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17 of 17 people found the following review helpful
4.0 out of 5 stars 4 Subtley Violent, Eerily Erotic Tales from the Japanese Edgar Allan Poe
Here we have an oddly unique Asian anthology flick
based on the writings of Edogawa Rampo,
widely considered to be the Japanese Edgar Allan Poe.
All 4 shorts are calm, philosophical, and contemplative
(Each with it's own exceptional conclusion)
The violence in each, comes across as poetic & evasive.
Often taking place entirely off-screen, or...
Published on February 8, 2008 by Captain Insanity

versus
3.0 out of 5 stars Three Stars
My copy had no english subs, so completely understanding this film (for me) was impossible.
Published 1 month ago by Mark Blackmore


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17 of 17 people found the following review helpful
4.0 out of 5 stars 4 Subtley Violent, Eerily Erotic Tales from the Japanese Edgar Allan Poe, February 8, 2008
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This review is from: Rampo Noir (DVD)
Here we have an oddly unique Asian anthology flick
based on the writings of Edogawa Rampo,
widely considered to be the Japanese Edgar Allan Poe.
All 4 shorts are calm, philosophical, and contemplative
(Each with it's own exceptional conclusion)
The violence in each, comes across as poetic & evasive.
Often taking place entirely off-screen, or in some instances, deviously hinted at.
Regardless of it's presence, it is always significant to the plot.
Even the sex comes across as erotic poetry.
Never vulgar, but none the less intriguing.
Here's a brief synopsis & description of each short.

- "Mars Canal" -
5 minute short with no sound.
VERY, VERY confusing & ultimately forgettable.
(I question why they even bothered including this one in the anthology)
It depicts a naked asian man running toward a giant hole in a field.
The scene quickly flashes to either violent sex/ or a naked beating.
And then back to the hole in the field.
In all honesty you're better off skipping this one,
but...since it's so short,
by the time you reach for the remote it will be over.

- "Mirror Hell" -
Detective Akechi, (the re-occuring character in each short) investigates a series of gruesome murders involving a certain brand of mirror that melts the observers face.
EVERY SCENE in this short contains a mirror in it, or is the reflection off one.
My one gripe is, all the violence takes place off-screen =(
(I only say this, because watching various faces melt would've made my millenium.)
Although... there is an unusually erotic scene involving mirrors, rope, and candle wax.
AS well as a mirrored egg, constructed solely for godly re-birth.

- "Caterpillar" -
(Easily the best)
About a man who returns home from war, a hero, but with no arms & legs.
And his bitter wife, who punishes him, (beatings, & cuttings) for doing this to her;
Taking her huband away and leaving her a caterpillar instead.
So she puts up the appearance of good-wife tending to war-god,
when really she feels like a goddess tending to a caterpiller.
Or is that just how it appears on the surface??
Excellent violence, Unique control-themed sex-scenes, and an amazing story make me wish this one had been a feature length film,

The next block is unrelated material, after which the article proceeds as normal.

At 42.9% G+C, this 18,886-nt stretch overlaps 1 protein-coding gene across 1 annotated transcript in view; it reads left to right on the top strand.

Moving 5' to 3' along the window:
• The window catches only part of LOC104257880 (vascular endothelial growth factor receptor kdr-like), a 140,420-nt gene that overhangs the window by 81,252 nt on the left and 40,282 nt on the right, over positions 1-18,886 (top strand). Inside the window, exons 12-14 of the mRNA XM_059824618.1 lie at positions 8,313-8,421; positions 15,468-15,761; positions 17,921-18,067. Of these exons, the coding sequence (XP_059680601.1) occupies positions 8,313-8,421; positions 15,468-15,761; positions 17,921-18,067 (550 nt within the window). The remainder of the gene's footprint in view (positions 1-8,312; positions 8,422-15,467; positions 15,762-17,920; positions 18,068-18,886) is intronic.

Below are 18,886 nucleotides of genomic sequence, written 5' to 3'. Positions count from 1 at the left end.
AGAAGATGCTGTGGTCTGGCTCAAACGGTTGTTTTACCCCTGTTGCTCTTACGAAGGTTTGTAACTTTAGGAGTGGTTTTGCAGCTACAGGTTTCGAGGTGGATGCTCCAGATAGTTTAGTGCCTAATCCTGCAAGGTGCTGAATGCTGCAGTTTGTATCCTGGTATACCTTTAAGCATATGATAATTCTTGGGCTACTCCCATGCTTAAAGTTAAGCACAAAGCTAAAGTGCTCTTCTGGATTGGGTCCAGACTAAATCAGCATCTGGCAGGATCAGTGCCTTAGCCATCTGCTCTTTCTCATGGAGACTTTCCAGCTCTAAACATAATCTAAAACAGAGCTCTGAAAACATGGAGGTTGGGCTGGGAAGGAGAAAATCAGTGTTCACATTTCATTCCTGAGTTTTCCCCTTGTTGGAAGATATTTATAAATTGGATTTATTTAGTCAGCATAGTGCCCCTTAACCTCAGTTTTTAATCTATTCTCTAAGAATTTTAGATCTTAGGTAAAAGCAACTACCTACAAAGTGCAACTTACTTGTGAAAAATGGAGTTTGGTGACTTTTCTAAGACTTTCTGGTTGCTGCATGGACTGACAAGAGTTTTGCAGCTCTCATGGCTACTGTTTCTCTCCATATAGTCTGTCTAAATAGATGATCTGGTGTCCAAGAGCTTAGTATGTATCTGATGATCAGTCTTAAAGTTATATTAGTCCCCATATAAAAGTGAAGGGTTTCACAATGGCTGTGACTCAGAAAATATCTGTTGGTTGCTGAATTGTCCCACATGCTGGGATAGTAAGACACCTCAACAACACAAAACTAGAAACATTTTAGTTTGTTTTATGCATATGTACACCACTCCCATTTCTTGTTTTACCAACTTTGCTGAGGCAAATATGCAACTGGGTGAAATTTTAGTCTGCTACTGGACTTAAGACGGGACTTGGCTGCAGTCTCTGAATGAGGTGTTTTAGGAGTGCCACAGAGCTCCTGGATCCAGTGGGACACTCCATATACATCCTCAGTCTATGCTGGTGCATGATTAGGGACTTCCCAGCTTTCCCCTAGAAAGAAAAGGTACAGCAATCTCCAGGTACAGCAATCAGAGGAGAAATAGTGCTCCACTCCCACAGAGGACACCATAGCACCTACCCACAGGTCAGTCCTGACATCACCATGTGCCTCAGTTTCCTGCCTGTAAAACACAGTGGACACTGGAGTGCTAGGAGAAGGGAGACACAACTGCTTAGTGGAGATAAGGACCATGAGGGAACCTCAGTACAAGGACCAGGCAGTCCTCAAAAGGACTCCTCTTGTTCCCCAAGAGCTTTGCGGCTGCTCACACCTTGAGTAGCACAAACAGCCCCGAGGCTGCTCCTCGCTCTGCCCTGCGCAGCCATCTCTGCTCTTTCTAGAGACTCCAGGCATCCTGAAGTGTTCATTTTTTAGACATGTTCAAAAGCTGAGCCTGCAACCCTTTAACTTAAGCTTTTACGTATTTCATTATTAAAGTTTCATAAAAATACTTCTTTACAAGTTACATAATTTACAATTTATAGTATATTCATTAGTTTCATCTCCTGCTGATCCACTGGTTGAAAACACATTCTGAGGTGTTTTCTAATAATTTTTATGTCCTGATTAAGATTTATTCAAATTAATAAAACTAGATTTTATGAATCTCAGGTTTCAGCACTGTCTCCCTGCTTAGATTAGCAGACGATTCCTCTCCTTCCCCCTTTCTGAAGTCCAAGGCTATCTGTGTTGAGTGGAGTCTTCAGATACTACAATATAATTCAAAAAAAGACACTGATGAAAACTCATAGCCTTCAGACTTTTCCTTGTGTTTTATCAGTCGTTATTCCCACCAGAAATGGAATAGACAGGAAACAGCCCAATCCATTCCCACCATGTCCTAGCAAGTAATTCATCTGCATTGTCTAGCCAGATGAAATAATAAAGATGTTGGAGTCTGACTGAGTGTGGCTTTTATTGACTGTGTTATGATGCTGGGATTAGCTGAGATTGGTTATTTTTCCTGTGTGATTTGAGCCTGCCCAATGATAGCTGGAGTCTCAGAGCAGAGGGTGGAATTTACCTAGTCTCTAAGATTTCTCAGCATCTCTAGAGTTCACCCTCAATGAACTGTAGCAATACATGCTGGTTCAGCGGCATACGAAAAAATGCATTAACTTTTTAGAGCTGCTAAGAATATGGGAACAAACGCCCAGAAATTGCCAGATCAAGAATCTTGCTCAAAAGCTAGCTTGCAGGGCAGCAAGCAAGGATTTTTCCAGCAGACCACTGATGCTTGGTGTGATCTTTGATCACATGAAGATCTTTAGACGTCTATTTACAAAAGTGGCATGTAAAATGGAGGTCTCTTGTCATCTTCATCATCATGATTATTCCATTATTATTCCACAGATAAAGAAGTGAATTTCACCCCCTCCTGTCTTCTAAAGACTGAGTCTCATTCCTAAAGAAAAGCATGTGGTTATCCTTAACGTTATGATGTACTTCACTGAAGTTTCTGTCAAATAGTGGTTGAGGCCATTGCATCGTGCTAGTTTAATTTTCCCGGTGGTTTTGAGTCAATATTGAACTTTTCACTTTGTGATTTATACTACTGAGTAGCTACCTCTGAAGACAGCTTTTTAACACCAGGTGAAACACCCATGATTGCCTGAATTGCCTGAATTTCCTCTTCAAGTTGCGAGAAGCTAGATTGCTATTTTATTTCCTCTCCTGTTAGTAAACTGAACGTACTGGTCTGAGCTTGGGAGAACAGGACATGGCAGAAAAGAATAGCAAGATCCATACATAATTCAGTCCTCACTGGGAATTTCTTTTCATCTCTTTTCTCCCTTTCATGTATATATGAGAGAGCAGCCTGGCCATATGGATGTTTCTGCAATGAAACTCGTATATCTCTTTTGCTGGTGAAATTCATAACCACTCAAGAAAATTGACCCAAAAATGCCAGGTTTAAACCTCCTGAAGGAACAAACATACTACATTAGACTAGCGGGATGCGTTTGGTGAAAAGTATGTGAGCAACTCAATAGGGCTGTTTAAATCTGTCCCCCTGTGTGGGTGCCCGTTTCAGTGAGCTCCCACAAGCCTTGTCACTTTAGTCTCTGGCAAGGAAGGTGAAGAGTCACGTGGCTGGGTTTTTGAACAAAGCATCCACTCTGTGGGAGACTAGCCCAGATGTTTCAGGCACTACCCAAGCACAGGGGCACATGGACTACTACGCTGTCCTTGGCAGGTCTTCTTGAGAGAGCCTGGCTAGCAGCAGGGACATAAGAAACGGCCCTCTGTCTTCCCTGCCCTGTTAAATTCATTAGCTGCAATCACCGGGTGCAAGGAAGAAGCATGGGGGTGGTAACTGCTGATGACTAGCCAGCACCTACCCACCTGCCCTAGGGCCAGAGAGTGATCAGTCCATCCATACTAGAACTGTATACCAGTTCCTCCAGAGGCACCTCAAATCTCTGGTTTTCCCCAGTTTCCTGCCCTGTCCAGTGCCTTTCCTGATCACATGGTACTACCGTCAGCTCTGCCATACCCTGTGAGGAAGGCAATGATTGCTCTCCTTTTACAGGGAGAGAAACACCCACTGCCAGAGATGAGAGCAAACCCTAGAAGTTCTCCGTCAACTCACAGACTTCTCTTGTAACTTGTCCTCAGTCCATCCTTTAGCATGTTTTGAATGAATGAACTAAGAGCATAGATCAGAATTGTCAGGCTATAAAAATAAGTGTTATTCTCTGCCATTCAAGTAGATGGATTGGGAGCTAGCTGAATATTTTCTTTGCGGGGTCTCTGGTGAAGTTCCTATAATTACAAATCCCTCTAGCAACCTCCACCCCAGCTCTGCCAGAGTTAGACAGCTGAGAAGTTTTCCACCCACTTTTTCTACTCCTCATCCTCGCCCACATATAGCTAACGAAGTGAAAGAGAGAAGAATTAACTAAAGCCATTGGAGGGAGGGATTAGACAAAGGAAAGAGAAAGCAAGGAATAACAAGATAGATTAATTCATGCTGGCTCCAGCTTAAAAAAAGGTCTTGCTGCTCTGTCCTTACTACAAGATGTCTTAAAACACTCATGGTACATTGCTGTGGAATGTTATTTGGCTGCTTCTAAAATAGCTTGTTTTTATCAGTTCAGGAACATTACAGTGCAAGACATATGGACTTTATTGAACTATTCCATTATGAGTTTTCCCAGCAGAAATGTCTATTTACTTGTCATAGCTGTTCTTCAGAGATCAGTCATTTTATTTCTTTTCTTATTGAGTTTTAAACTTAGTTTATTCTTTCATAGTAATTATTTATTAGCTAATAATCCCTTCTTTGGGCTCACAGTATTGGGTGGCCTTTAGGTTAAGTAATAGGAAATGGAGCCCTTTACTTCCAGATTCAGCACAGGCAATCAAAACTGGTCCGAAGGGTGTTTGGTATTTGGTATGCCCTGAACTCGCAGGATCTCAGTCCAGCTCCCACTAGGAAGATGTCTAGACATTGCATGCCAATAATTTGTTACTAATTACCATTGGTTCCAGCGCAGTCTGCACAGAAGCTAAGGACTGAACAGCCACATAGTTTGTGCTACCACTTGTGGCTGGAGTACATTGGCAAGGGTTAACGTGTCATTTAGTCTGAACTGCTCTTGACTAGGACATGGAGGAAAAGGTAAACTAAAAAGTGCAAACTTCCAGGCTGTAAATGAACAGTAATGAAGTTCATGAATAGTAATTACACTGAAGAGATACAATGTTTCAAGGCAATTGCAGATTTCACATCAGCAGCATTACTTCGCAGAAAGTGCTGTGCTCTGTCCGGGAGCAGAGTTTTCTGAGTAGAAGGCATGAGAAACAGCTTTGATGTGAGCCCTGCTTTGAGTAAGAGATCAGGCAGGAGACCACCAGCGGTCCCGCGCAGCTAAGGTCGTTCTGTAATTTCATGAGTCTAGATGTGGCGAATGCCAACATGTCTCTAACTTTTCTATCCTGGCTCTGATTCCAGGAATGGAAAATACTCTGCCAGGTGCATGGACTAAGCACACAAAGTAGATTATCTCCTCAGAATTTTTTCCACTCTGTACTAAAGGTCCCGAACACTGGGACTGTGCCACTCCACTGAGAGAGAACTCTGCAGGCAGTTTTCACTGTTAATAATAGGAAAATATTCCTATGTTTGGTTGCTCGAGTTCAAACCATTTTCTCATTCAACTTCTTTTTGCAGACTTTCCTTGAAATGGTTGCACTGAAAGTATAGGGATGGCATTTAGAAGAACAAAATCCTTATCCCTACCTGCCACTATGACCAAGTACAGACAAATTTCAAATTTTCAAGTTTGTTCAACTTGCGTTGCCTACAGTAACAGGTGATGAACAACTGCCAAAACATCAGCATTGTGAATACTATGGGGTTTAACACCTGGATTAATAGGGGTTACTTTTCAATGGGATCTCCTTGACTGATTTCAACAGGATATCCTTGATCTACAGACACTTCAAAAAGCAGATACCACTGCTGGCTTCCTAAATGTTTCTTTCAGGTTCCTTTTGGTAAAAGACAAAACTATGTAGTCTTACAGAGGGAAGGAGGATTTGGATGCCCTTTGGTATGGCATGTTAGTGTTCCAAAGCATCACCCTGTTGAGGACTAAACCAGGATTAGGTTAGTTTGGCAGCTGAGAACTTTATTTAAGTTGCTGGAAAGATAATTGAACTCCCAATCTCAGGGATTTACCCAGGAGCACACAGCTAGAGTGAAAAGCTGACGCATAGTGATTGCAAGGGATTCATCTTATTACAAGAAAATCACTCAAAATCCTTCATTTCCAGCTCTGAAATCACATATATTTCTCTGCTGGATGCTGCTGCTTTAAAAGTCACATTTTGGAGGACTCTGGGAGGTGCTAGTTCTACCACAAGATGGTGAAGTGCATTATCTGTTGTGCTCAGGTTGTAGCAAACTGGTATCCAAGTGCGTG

instead of just a short.

- "Crawling Bugs" -
This one had the best soundtrack of the bunch,
but had a straight-foward story with schizophrenic pacing.
This one's about a man in love with a famous woman.
A man who hates human contact.
And what he does to reserve the one he loves.
This one had a GREAT ending.
And a line I will not soon forget.....
"Ever since I met you, my life has been hell"

MORAL OF THE STORY:
Despite it's reputation, Horror can still make you think.
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5 of 6 people found the following review helpful
4.0 out of 5 stars Rampo Madness!, December 16, 2009
By 
Derek Greeves (Swansea, Great Britain) - See all my reviews
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This review is from: Rampo Noir (DVD)
An excellent compendium of short films, using the stories of Edogawa Rampo as a starting point for some strange explorations of the fine lines separating dream and wakefullness, beauty and grotesquerie. Watched in one sitting the films may become quite overwhelming for the viewer. Myself, I watched a story each night before bed thus ensuring a plentiful supply of odd dreams (and not at all horrific!) My personal favourite in the compilation is 'Crawling Bugs', the final scene is a bit of a shock!

Being a bit of a Rampo buff I've knocked a star off the rating as I would have loved to have seen the films staged 'in period' (1920's - 1930's), but nevertheless each film succeeds in creating a timeless ambience well suited to The Man's work.
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3 of 3 people found the following review helpful
5.0 out of 5 stars Trying to post this review yet again..., May 11, 2007
This review is from: Rampo Noir (DVD)
(Note: originally reviewed in June 2007.)

Rampo Noir (Akio Jissoji/Atsushi Kaneko/Hisayasu Saito/Suguru Takeuchi, 2005)

I've read a good number of reviews of this film by people who didn't seem to grasp, when they originally saw it, that it was violent and disturbing. It seems they'd just heard other reviewers rhapsodizing over the film's beauty, and decided to check it out because of that. (That, or they simply see everything with Tadanobu Asano, which is a perfectly understandable alternative to the first hypothesis.) So I won't fall into the trap of simply saying what a beautiful film this is, though after I saw it, that was exactly what I had planned to do in this review. Why? Because it's one of the most visually stunning films I have ever seen; it is certainly the most so of any film I've seen with multiple directors.